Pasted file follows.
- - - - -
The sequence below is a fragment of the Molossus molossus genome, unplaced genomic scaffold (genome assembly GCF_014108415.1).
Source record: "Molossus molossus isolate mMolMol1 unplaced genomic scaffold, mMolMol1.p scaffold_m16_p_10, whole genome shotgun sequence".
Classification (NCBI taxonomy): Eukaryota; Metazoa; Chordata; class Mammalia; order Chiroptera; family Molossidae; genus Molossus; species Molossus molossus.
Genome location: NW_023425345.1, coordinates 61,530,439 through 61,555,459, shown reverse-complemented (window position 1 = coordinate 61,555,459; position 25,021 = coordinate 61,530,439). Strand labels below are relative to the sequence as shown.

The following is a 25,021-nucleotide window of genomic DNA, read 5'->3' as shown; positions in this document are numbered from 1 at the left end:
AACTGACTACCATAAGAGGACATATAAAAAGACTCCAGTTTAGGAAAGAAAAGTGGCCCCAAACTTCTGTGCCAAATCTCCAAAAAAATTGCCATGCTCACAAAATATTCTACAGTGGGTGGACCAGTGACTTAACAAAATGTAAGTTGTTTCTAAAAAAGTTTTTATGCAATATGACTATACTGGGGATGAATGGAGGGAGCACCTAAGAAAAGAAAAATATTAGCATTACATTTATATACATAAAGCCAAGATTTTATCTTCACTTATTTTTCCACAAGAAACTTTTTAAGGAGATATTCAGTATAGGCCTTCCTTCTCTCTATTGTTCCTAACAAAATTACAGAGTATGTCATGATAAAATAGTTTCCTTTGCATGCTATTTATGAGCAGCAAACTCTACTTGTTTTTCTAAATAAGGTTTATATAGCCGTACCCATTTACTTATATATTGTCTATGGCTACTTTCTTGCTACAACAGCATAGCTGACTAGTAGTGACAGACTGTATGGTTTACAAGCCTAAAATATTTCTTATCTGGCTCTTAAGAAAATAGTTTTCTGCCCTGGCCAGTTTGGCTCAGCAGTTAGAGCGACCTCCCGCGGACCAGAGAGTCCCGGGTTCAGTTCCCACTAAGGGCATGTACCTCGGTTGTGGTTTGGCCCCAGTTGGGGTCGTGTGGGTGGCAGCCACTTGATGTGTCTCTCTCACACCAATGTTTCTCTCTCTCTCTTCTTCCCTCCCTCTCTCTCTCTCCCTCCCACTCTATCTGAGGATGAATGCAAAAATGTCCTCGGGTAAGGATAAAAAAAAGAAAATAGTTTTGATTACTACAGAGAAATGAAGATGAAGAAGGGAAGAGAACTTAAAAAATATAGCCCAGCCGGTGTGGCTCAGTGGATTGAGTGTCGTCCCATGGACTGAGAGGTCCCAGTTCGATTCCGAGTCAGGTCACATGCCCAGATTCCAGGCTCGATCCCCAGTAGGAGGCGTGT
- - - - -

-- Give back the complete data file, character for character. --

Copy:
The sequence below is a fragment of the Molossus molossus genome, unplaced genomic scaffold (genome assembly GCF_014108415.1).
Source record: "Molossus molossus isolate mMolMol1 unplaced genomic scaffold, mMolMol1.p scaffold_m16_p_10, whole genome shotgun sequence".
Classification (NCBI taxonomy): Eukaryota; Metazoa; Chordata; class Mammalia; order Chiroptera; family Molossidae; genus Molossus; species Molossus molossus.
Genome location: NW_023425345.1, coordinates 61,530,439 through 61,555,459, shown reverse-complemented (window position 1 = coordinate 61,555,459; position 25,021 = coordinate 61,530,439). Strand labels below are relative to the sequence as shown.

The following is a 25,021-nucleotide window of genomic DNA, read 5'->3' as shown; positions in this document are numbered from 1 at the left end:
AACTGACTACCATAAGAGGACATATAAAAAGACTCCAGTTTAGGAAAGAAAAGTGGCCCCAAACTTCTGTGCCAAATCTCCAAAAAAATTGCCATGCTCACAAAATATTCTACAGTGGGTGGACCAGTGACTTAACAAAATGTAAGTTGTTTCTAAAAAAGTTTTTATGCAATATGACTATACTGGGGATGAATGGAGGGAGCACCTAAGAAAAGAAAAATATTAGCATTACATTTATATACATAAAGCCAAGATTTTATCTTCACTTATTTTTCCACAAGAAACTTTTTAAGGAGATATTCAGTATAGGCCTTCCTTCTCTCTATTGTTCCTAACAAAATTACAGAGTATGTCATGATAAAATAGTTTCCTTTGCATGCTATTTATGAGCAGCAAACTCTACTTGTTTTTCTAAATAAGGTTTATATAGCCGTACCCATTTACTTATATATTGTCTATGGCTACTTTCTTGCTACAACAGCATAGCTGACTAGTAGTGACAGACTGTATGGTTTACAAGCCTAAAATATTTCTTATCTGGCTCTTAAGAAAATAGTTTTCTGCCCTGGCCAGTTTGGCTCAGCAGTTAGAGCGACCTCCCGCGGACCAGAGAGTCCCGGGTTCAGTTCCCACTAAGGGCATGTACCTCGGTTGTGGTTTGGCCCCAGTTGGGGTCGTGTGGGTGGCAGCCACTTGATGTGTCTCTCTCACACCAATGTTTCTCTCTCTCTCTTCTTCCCTCCCTCTCTCTCTCTCCCTCCCACTCTATCTGAGGATGAATGCAAAAATGTCCTCGGGTAAGGATAAAAAAAAGAAAATAGTTTTGATTACTACAGAGAAATGAAGATGAAGAAGGGAAGAGAACTTAAAAAATATAGCCCAGCCGGTGTGGCTCAGTGGATTGAGTGTCGTCCCATGGACTGAGAGGTCCCAGTTCGATTCCGAGTCAGGTCACATGCCCAGATTCCAGGCTCGATCCCCAGTAGGAGGCGTGT